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Microplastics in metal collection filter
Infographic about impact of microplastics and the biological carbon pump.

Microplastics are extremely small pieces of plastic debris that are less than 5 millimeters (0.2 inches) in length. Microplastics have been found in many ecosystems, from the deep ocean trenches to Arctic sea ice and agricultural soils. Their ubiquity and potential impacts on ecosystems and human health are an active area of research and concern.


Microplastics are an emerging concern due to their presence in every ecosystem on the planet and their small sizes, which make them available for ingestion by small animals at the base of the food chain. Their presence is undetermined along most of the coast of Great Britain.  


During our GB Row Challenge, we will be carrying a pump designed by Harwin and Porvair Filtration Group, which filters particles out of seawater. We will need to ensure that these samples are properly stored on board. These particles will then be analysed by the University of Portsmouth and any microplastics quantified and characterised. This will give the first coherent national maps of microplastics in coastal waters and will add to those obtained from the 2022 and 2023 GB Row Challenge editions.


Our Boat is Rigged to Collect Data

We have a 4 types of sensors and sample collection systems outfitted on our boat, including a temperature and salinity recorder, a hydrophone, and 2 water pumps for collection of eDNA and microplastic samples.

Temperature & Salinity

Temperature and Salinity recorder mounted on the row boats rudder.

Temperature and salinity play crucial roles in the ocean's physical structure, circulation patterns, and biological productivity. Together, temperature and salinity determine seawater density, which fundamentally shapes the vertical stratification and horizontal currents that redistribute heat, nutrients, gases like oxygen and carbon dioxide, and marine organisms across the globe. This shapes ocean ecosystems and Earth's climate patterns.


In recent decades, scientists have observed a shift of warm-water species moving towards the poles, as higher latitude ocean waters get warmer and suitable for warm-water wildlife. This also means commercial, rare, or keystone species will change where they live, with implications for many countries’ economies and ecosystems. Therefore, monitoring these parameters goes hand in hand with the biodiversity monitoring.


Our boat is outfitted with a temperature and salinity recorder. The sensor is fully autonomous and is attached to our rudder – it will run independently as we row.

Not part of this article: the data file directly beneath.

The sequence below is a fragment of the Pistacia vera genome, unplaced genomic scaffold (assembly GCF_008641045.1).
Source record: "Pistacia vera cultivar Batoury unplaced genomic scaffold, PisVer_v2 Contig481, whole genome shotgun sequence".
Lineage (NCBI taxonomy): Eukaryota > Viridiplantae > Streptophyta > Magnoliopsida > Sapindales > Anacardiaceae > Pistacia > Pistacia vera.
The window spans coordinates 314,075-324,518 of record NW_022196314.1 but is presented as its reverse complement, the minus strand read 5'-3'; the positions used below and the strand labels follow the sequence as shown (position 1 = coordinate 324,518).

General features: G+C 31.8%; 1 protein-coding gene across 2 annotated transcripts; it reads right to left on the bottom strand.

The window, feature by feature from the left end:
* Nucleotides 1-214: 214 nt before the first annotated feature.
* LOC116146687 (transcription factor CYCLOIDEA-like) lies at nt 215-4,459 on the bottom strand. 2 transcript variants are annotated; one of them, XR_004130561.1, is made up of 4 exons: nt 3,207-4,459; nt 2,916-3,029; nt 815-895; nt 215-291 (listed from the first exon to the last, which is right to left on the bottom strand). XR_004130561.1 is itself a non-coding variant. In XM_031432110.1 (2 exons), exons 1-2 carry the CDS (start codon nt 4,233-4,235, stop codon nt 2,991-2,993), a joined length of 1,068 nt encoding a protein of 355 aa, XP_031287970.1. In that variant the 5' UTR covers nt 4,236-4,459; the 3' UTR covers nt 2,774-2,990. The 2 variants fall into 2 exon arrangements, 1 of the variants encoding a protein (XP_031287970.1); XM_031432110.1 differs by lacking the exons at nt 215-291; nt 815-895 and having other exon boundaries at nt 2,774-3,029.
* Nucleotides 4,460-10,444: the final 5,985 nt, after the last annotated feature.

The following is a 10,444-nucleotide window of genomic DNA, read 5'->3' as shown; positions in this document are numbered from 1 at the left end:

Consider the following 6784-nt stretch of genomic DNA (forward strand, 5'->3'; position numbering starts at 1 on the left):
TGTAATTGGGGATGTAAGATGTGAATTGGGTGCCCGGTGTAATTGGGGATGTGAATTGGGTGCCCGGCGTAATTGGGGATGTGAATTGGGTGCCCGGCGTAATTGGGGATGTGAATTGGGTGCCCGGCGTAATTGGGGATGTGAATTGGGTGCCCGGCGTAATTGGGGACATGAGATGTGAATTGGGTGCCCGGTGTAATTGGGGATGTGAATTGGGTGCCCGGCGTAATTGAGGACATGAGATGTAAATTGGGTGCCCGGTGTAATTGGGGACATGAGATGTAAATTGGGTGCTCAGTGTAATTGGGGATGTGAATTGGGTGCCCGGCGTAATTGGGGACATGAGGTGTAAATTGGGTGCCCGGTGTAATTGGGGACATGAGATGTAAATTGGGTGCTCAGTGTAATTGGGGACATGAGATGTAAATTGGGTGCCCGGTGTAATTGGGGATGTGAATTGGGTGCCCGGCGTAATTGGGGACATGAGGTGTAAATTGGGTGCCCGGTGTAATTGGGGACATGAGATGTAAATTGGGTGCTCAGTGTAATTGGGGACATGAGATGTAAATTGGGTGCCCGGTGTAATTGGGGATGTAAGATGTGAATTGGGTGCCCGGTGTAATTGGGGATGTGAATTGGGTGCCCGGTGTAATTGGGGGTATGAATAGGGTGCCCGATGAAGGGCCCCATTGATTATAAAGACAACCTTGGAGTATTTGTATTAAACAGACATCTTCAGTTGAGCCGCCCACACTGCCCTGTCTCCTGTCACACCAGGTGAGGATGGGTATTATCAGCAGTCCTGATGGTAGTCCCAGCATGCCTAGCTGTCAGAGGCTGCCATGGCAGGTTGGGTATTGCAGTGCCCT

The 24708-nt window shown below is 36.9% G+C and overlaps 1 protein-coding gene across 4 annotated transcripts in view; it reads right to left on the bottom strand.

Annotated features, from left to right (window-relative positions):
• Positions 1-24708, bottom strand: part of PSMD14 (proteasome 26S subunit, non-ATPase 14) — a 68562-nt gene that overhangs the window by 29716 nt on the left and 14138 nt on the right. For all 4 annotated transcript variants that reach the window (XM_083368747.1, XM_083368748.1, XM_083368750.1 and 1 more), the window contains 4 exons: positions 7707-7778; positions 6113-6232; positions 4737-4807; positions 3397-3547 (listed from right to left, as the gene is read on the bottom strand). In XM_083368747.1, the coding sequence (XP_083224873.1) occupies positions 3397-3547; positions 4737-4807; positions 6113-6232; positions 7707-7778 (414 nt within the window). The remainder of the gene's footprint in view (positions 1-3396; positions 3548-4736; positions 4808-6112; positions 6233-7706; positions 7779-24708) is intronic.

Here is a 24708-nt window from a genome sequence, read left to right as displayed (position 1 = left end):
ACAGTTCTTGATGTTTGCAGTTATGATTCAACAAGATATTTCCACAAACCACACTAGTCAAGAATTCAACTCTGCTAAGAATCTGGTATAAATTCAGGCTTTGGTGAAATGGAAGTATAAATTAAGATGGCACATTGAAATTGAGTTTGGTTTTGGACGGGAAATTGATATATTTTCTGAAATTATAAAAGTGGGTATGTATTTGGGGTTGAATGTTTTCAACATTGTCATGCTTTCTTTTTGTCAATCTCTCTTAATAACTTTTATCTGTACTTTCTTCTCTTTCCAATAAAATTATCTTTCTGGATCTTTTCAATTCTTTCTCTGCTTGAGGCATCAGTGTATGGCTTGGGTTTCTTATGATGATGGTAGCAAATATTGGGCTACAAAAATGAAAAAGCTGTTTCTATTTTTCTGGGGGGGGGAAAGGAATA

The eDNA collection filter.

eDNA stands for environmental DNA. It refers to the genetic material that is shed from organisms into their surrounding environment through various sources like:

  • Shed skin cells, fur, or feces from animals

  • Reproductive cells, tissues, or mucous from aquatic organisms

  • Plant materials like pollen, seeds, or decaying matter

This DNA, though small in quantity, can be collected from environmental samples like soil, water, or air and analyzed to detect the presence and identify the species of organisms that inhabit or pass through that environment.


eDNA analysis is a powerful tool in various fields including biodiversity monitoring, conservation, ecology, and biosecurity.  In the case of ocean conservation it can be used to track the presence, or lack of presence, of rare and endangered species in areas. Our analyses will specifically target marine vertebrates, such as cetaceans, seals and fish. With this data we will help efforts to monitor and protect rare, endangered, commercial, or ecosystem keystone species in British waters.


We will be carrying another pump system designed by Harwin, Porvair Filtration Group and NatureMetrics which will capture very fine fragments of DNA from seawater. We will need to inject a chemical preservative into the sample, to ensure the stability of the DNA while the samples are stored on our boat for several weeks, ready to be analysed at NatureMetrics upon our return. 



With underwater sounds, one can perceive both biodiversity and anthropogenic noise pollution. Many marine animals use sound to communicate or feed. Not just dolphins and whales – fish and crustaceans too!


Anthropogenic noise like ships, dredging, sonars, have changed the natural marine sound scape, and it can disturb animals by covering up their sounds or even cause them physical damage. With a hydrophone or underwater microphone, we can study which animals live where as well as around what levels of human-made noise.


We will carry a hydrophone in our rudder, which will run continuously, creating terabytes of data for the analysts at the University of Portsmouth to sort through, to detect biodiversity and anthropogenic noise.


 GB Row Challenge’s Row with a Purpose program was born out of a desire to understand how to preserve the marine ecosystem. Ocean research is costly and so citizen science is a way to cut down expenses. As ocean rowers we can offer our rowing vessel as platform for scientific equipment and our time to support scientists in understanding how to live sustainably with our ecosystems. Our team, Sea Change, which will participate in the 2024 edition, endorses this ambition fully.


Laura Fantuzzi works on this research as part of her PhD, the samples and data collected as we row around the UK will help her to shed light on the distribution and spatiotemporal variability of pollution as well as their relationship with biodiversity at the ecosystem level. We hope this will be useful as a case study to scale up marine monitoring as well as for informing policy and environmental coastal management.

Science Spotlight: A Row with a Purpose

More About Our Equipment

Coming Soon

Dolphins jumping
Snapping Shrimp

Listen to the Sounds of the Sea

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